So the risicometer is an innovative approach that communicates quickly and clearly. The one problem: the analogy of risk to weight is not really accurate. Greater risk, in investing, isn’t just more dead weight. It generally comes with the potential of greater reward. Otherwise, no one would invest in higher-risk investments.
The newer risicometer addresses that. It’s a numerical scale, from 1 to 7, with a notation that ties the level of risk to potential reward.
Is it less graphical? Yes. Does that generally mean we would expect it to be a less effective communication? Yes. Yet overall, it’s much better.
That’s the thing about communications. Like cooking, it’s not how good the recipe looks, it’s how the end result tastes. There are things that are more likely to work, or less likely. But in the end, the only thing that matters is what actually works in the situation at hand.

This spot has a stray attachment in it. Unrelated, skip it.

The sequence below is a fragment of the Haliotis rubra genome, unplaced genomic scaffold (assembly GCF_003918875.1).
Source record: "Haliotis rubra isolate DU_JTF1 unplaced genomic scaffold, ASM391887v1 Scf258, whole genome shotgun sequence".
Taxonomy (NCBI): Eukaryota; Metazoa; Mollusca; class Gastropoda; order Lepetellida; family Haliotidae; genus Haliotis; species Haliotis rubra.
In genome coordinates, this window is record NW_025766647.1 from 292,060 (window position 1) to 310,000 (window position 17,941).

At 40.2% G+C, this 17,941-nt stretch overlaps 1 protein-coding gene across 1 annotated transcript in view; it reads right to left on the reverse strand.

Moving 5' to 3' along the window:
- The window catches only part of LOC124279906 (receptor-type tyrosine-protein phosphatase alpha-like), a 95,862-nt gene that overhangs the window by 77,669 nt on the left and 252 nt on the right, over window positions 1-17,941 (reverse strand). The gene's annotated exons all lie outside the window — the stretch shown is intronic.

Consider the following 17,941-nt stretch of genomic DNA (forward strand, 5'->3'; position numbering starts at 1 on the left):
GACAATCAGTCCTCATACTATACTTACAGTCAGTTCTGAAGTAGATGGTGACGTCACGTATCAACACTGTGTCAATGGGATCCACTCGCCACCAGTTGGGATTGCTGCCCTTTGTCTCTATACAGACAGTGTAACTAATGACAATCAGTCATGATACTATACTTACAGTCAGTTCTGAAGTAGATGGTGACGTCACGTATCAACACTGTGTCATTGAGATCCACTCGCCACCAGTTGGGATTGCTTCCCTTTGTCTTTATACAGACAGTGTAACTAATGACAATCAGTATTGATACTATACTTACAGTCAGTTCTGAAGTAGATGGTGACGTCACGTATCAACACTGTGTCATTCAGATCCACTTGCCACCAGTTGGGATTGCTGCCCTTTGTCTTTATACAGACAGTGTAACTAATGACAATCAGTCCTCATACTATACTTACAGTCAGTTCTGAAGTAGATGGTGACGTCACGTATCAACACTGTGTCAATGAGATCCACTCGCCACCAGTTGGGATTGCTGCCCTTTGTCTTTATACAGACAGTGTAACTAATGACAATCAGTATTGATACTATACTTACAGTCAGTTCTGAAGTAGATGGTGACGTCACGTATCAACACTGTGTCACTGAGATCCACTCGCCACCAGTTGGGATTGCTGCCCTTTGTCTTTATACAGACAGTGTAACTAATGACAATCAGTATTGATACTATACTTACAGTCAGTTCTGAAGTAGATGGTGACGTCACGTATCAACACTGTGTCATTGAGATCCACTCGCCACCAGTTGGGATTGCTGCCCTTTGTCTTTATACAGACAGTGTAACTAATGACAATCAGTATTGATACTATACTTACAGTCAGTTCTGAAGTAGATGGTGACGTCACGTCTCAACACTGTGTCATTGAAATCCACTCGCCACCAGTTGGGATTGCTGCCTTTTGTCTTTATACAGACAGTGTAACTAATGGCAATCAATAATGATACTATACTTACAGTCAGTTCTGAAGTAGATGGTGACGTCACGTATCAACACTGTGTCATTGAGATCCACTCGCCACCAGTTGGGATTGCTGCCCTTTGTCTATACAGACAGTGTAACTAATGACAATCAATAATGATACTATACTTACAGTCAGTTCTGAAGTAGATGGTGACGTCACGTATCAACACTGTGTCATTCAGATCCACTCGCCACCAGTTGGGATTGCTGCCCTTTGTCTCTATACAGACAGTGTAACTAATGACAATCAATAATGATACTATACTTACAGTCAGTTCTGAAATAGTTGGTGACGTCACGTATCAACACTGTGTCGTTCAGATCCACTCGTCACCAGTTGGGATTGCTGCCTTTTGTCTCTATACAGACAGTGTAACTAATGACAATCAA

Ever wondered why communications is so complicated? Now you know.
Click to see this column in the September 2015 issue of Discover Benelux.
Are lawyers terrible writers? Depends on how you measure.
We all know that lawyers write long, convoluted, jargon-packed documents just to confuse the rest of us, right?
Well, not quite. We non-lawyers may find legal documents confusing all right, but that’s generally just an unintended consequence.
For most lawyers, job #1 is protecting the interests of the client. The documents they write are essentially just tools for accomplishing that goal. Whether any non-experts understand the document is not so important.
But what if lawyers did write in plainer language? Would it help their business? Might it even make life easier for them in certain ways?